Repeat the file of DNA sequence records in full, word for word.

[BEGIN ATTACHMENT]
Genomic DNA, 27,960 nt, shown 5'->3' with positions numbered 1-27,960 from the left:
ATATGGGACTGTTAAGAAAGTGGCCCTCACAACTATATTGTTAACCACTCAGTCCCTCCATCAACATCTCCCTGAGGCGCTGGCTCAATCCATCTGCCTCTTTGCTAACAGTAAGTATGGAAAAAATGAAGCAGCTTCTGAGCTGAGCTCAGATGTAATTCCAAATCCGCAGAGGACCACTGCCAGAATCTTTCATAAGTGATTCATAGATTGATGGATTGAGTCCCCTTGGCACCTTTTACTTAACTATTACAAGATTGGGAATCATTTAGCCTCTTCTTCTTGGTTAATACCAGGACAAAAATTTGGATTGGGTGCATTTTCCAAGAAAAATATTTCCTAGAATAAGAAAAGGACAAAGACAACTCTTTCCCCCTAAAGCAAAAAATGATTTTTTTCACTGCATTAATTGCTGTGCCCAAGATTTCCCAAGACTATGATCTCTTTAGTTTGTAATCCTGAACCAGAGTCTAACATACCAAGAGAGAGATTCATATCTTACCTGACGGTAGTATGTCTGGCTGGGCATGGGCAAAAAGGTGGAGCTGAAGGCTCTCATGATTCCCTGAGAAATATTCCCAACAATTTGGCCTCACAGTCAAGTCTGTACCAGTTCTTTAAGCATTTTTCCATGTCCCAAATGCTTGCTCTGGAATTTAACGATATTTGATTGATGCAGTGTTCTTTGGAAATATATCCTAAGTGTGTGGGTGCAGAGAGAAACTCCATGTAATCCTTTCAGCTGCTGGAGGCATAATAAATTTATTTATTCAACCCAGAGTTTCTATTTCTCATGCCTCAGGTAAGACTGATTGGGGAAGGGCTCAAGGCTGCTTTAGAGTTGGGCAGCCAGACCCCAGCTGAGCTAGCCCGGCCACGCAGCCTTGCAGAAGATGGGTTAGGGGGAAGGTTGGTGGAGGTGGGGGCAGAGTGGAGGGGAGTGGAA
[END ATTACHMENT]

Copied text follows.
Genomic DNA, 27,960 nt, shown 5'->3' with positions numbered 1-27,960 from the left:
ATATGGGACTGTTAAGAAAGTGGCCCTCACAACTATATTGTTAACCACTCAGTCCCTCCATCAACATCTCCCTGAGGCGCTGGCTCAATCCATCTGCCTCTTTGCTAACAGTAAGTATGGAAAAAATGAAGCAGCTTCTGAGCTGAGCTCAGATGTAATTCCAAATCCGCAGAGGACCACTGCCAGAATCTTTCATAAGTGATTCATAGATTGATGGATTGAGTCCCCTTGGCACCTTTTACTTAACTATTACAAGATTGGGAATCATTTAGCCTCTTCTTCTTGGTTAATACCAGGACAAAAATTTGGATTGGGTGCATTTTCCAAGAAAAATATTTCCTAGAATAAGAAAAGGACAAAGACAACTCTTTCCCCCTAAAGCAAAAAATGATTTTTTTCACTGCATTAATTGCTGTGCCCAAGATTTCCCAAGACTATGATCTCTTTAGTTTGTAATCCTGAACCAGAGTCTAACATACCAAGAGAGAGATTCATATCTTACCTGACGGTAGTATGTCTGGCTGGGCATGGGCAAAAAGGTGGAGCTGAAGGCTCTCATGATTCCCTGAGAAATATTCCCAACAATTTGGCCTCACAGTCAAGTCTGTACCAGTTCTTTAAGCATTTTTCCATGTCCCAAATGCTTGCTCTGGAATTTAACGATATTTGATTGATGCAGTGTTCTTTGGAAATATATCCTAAGTGTGTGGGTGCAGAGAGAAACTCCATGTAATCCTTTCAGCTGCTGGAGGCATAATAAATTTATTTATTCAACCCAGAGTTTCTATTTCTCATGCCTCAGGTAAGACTGATTGGGGAAGGGCTCAAGGCTGCTTTAGAGTTGGGCAGCCAGACCCCAGCTGAGCTAGCCCGGCCACGCAGCCTTGCAGAAGATGGGTTAGGGGGAAGGTTGGTGGAGGTGGGGGCAGAGTGGAGGGGAGTGGAA